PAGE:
Grasping objects of different sizes, shapes and textures is a problem that is easy for a human, but challenging for a robot. Researchers from the University of Cambridge designed a soft, 3D printed robotic hand that cannot independently move its fingers but can still carry out a range of complex movements.
The robot hand was trained to grasp different objects and was able to predict whether it would drop them by using the information provided from sensors placed on its ‘skin’.
This type of passive movement makes the robot far easier to control and far more energy-efficient than robots with fully motorised fingers. The researchers say their adaptable design could be used in the development of low-cost robots that are capable of more natural movement and can learn to grasp a wide range of objects. The results are reported in the journal Advanced Intelligent Systems.
In the natural world, movement results from the interplay between the brain and the body: this enables people and animals to move in complex ways without expending unnecessary amounts of energy. Over the past several years, soft components have begun to be integrated into robotics design thanks to advances in 3D printing techniques, which have allowed researchers to add complexity to simple, energy-efficient systems.
The human hand is highly complex, and recreating all of its dexterity and adaptability in a robot is a massive research challenge. Most of today’s advanced robots are not capable of manipulation tasks that small children can perform with ease. For example, humans instinctively know how much force to use when picking up an egg, but for a robot this is a challenge: too much force, and the egg could shatter; too little, and the robot could drop it. In addition, a fully actuated robot hand, with motors for each joint in each finger, requires a significant amount of energy.
In Professor Fumiya Iida’s Bio-Inspired Robotics Laboratory in Cambridge’s Department of Engineering, researchers have been developing potential solutions to both problems: a robot hand than can grasp a variety of objects with the correct amount of pressure while using a minimal amount of energy.
“In earlier experiments, our lab has shown that it’s possible to get a significant range of motion in a robot hand just by moving the wrist,” said co-author Dr Thomas George-Thuruthel, who is now based at University College London (UCL) East. “We wanted to see whether a robot hand based on passive movement could not only grasp objects, but would be able to predict whether it was going to drop the objects or not, and adapt accordingly.”
The researchers used a 3D-printed anthropomorphic hand implanted with tactile sensors, so that the hand could sense what it was touching. The hand was only capable of passive, wrist-based movement.
The team carried out more than 1,200 tests with the robot hand, observing its ability to grasp small objects without dropping them. The robot was initially trained using small 3D printed plastic balls, and grasped them using a pre-defined action obtained through human demonstrations.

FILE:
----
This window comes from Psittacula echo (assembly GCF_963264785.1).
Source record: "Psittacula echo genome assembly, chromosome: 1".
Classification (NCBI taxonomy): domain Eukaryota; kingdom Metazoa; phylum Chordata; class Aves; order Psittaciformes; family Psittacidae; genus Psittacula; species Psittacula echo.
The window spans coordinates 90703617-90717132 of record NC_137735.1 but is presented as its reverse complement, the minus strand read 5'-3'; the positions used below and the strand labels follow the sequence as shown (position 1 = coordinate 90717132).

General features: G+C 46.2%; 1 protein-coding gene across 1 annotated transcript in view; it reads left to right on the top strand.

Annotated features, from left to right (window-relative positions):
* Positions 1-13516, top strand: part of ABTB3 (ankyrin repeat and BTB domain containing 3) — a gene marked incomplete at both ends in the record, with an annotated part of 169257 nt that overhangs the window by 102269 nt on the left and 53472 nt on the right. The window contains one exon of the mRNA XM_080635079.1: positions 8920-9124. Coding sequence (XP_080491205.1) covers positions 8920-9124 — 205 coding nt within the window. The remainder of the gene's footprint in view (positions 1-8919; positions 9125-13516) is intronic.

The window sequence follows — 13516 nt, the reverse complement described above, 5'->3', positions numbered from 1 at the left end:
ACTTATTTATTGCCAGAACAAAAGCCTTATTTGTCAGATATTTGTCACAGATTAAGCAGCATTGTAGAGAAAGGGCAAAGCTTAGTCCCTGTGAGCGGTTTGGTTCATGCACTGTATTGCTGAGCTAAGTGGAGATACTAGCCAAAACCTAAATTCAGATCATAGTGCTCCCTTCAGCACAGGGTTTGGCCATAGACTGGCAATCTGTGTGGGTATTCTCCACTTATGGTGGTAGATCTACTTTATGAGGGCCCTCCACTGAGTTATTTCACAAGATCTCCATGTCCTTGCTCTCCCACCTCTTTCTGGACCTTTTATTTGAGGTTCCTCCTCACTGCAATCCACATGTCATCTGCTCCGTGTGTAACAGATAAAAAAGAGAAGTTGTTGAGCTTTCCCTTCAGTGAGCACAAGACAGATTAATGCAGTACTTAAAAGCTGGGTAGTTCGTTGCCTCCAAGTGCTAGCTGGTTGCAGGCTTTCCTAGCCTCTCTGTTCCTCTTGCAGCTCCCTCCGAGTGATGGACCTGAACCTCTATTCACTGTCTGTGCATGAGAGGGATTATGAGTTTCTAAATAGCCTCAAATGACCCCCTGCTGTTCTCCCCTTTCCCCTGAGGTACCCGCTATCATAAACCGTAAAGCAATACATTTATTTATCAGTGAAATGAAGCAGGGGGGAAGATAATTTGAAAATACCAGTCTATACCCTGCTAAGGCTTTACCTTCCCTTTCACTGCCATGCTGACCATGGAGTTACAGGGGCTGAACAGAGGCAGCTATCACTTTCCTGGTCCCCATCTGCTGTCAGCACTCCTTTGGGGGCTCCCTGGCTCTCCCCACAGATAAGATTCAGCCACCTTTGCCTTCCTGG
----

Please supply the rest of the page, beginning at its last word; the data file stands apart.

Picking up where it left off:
“This kind of hand has a bit of springiness to it: it can pick things up by itself without any actuation of the fingers,” said first author Dr Kieran Gilday, who is now based at EPFL in Lausanne, Switzerland. “The tactile sensors give the robot a sense of how well the grip is going, so it knows when it’s starting to slip. This helps it to predict when things will fail.”
The robot used trial and error to learn what kind of grip would be successful. After finishing the training with the balls, it then attempted to grasp different objects including a peach, a computer mouse and a roll of bubble wrap. In these tests, the hand was able to successfully grasp 11 of 14 objects.
“The sensors, which are sort of like the robot’s skin, measure the pressure being applied to the object,” said Dr George-Thuruthel. “We can’t say exactly what information the robot is getting, but it can theoretically estimate where the object has been grasped and with how much force.”
“The robot learns that a combination of a particular motion and a particular set of sensor data will lead to failure, which makes it a customisable solution,” said Dr Gilday. “The hand is very simple, but it can pick up a lot of objects with the same strategy.”
“The big advantage of this design is the range of motion we can get without using any actuators,” said Professor Iida. “We want to simplify the hand as much as possible. We can get lots of good information and a high degree of control without any actuators, so that when we do add them, we’ll get more complex behaviour in a more efficient package.”
A fully actuated robotic hand, in addition to the amount of energy it requires, is also a complex control problem. The passive design of the Cambridge-designed hand, using a small number of sensors, is easier to control, provides a wide range of motion, and streamlines the learning process.
In future, the system could be expanded in several ways, such as by adding computer vision capabilities, or teaching the robot to exploit its environment, which would enable it to grasp a wider range of objects.
K. Gilday, Dr. T. George-Thuruthel, Prof. F. Iida. ‘Predictive Learning of Error Recovery with a Sensorised Passivity-based Soft Anthropomorphic Hand.’ Advanced Intelligent Systems (2023). 10.1002/aisy.202200390